Can wildfire smoke cause nausea?

The effects of breathing wildland fire smoke include eye and throat irritation, shortness of breath, headaches, dizziness, and nausea. Those who are most sensitive to exposure to particulate matter include people with heart or lung disease, children, and the elderly.

Wildfire smoke can make anyone sick. Even someone who is healthy can get sick if there is enough smoke in the air. Breathing in smoke can have immediate health effects, including: Coughing. Trouble breathing normally., and stinging eyes. A scratchy throat.

Besides coughing and trouble breathing, many people experience symptoms similar to a sinus infection, such as headaches, sore throat, a runny nose and even tiredness, according to the CDC. Wildfire smoke can be especially harmful to the elderly, pregnant women, children and those with chronic heart and lung diseases.

Those variety of health symptoms could make you feel lethargic, forgetful and less productive. Wildfire smoke is made up of a complex mixture of gases and particles produced when wood and other organic materials burn. The biggest health threat from smoke and pollution is Particulate Matter (PM) 10, such as dust and soot.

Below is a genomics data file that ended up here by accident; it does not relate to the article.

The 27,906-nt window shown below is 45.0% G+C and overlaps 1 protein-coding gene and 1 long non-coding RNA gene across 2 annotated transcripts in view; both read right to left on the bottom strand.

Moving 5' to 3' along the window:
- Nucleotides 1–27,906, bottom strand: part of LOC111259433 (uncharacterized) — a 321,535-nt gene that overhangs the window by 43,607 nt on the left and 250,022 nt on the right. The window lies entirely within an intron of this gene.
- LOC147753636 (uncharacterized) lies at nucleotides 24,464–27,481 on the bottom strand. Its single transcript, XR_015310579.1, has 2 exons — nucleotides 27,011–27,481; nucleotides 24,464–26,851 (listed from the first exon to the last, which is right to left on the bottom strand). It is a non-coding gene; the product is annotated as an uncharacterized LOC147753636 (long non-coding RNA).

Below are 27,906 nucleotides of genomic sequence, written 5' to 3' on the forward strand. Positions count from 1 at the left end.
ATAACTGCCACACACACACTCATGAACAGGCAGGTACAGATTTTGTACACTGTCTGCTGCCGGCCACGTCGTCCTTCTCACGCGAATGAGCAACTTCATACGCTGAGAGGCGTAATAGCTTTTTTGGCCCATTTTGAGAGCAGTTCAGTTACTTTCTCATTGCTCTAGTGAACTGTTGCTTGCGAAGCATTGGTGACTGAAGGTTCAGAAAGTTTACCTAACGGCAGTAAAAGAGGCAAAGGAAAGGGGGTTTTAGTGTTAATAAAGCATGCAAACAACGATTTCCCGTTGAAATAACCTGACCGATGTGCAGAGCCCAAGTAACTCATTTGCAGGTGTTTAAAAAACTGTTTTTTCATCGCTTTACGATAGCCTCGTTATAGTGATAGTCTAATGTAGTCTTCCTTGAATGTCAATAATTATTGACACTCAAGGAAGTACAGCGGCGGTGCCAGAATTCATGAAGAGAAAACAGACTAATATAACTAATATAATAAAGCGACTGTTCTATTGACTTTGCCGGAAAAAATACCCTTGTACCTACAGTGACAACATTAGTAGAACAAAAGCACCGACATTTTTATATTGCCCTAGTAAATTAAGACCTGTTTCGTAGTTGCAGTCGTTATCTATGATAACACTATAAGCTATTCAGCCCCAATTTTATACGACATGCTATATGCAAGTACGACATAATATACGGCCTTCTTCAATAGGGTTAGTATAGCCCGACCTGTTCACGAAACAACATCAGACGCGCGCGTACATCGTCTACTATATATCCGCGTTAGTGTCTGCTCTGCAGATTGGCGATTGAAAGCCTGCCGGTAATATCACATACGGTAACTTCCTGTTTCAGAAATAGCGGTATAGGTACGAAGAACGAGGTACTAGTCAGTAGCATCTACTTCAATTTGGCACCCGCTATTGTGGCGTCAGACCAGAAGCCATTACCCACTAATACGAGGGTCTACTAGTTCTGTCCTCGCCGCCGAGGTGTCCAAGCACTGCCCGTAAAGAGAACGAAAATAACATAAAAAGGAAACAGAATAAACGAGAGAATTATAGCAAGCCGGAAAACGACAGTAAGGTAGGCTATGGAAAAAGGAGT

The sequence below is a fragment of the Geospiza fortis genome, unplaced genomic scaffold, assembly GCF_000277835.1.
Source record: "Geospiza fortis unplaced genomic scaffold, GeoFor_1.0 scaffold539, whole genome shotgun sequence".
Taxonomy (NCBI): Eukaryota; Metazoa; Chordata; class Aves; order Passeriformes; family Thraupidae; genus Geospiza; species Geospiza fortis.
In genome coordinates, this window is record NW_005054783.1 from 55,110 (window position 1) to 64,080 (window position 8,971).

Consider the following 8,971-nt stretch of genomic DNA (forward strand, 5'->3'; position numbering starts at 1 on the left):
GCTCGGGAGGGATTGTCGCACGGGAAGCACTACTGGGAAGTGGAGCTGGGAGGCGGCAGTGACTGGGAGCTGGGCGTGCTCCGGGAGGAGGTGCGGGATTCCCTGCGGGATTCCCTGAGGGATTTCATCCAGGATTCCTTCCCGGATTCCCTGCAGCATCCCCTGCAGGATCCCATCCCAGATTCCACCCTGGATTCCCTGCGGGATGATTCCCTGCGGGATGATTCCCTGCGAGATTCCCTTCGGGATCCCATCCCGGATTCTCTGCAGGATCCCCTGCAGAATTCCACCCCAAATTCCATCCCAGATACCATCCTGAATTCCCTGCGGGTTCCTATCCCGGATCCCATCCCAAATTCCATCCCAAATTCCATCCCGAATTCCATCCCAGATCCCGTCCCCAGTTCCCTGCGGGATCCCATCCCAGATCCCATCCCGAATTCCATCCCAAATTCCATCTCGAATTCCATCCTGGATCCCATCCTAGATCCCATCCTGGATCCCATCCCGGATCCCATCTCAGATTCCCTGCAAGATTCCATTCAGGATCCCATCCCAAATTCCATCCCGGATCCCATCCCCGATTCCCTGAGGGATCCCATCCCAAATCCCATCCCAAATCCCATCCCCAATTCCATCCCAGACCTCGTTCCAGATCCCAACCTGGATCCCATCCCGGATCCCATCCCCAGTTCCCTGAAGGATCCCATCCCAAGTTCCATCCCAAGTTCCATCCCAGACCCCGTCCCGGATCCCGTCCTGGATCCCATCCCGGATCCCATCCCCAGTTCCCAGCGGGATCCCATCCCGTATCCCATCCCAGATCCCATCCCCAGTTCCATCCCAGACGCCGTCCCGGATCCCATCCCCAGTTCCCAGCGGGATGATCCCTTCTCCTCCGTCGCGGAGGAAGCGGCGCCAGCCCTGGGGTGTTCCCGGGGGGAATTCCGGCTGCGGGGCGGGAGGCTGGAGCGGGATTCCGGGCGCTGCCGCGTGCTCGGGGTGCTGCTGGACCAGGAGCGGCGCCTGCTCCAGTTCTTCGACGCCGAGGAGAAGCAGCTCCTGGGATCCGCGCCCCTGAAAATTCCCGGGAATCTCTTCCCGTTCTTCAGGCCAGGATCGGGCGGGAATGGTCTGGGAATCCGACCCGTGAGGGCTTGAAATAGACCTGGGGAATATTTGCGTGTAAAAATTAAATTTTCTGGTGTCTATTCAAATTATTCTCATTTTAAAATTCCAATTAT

The unhealthiest material in wildland fire smoke is the small particles (particulates). They may make it harder to breathe or make you cough. These small particles can also make existing heart and lung conditions worse. Who is most at risk from exposure to smoke ?

Wildfire smoke is a mix of gases and fine particles from burning vegetation, building materials, and other materials. Wildfire smoke can make anyone sick .

Can smoke make you feel lethargic?

Smoke could have an effect on your energy level Smoke can trigger burning eyes, runny nose, cough, phlegm, wheezing and difficulty breathing, all of which could make you feel lethargic. This video file cannot be played. Those extra yawns could be because of stress, insomnia or disrupted sleep.

A common question we ran across in our research was “Can smoke inhalation cause fatigue?”.

While smoke inhalation can cause burning in the chest, a sore throat and nasal passages, it would only cause fatigue if the oxygen level in the blood were to fall and that would usually make the patient feel short of breath and could potentially cause cyanosis–a blue tinge to the skin.

But health experts said it could be the smoke causing you to feel extra tired throughout the day. High concentrations of smoke can trigger a range of symptoms from burning eyes, runny nose, cough, phlegm, wheezing and difficulty breathing.

What are the symptoms of wildfire smoke inhalation?

Symptoms associated with wildfire smoke inhalation: Shortness of breath – Continuous exposure to smoke pollution may show up initially as shortness of breath, whereby you find it difficult to breathe even during low-impact tasks. A sore throat – A sore throat can be closely associated with smoke inhalation.

Inhaling large amounts of carbon monoxide—a colorless, odorless gas emitted close range to the fire—can also disrupt the amount of oxygen being delivered to the body. This can result in headaches, nausea, feeling dizzy, and even premature death, per the ALA. Who is at the greatest risk from wildfire smoke?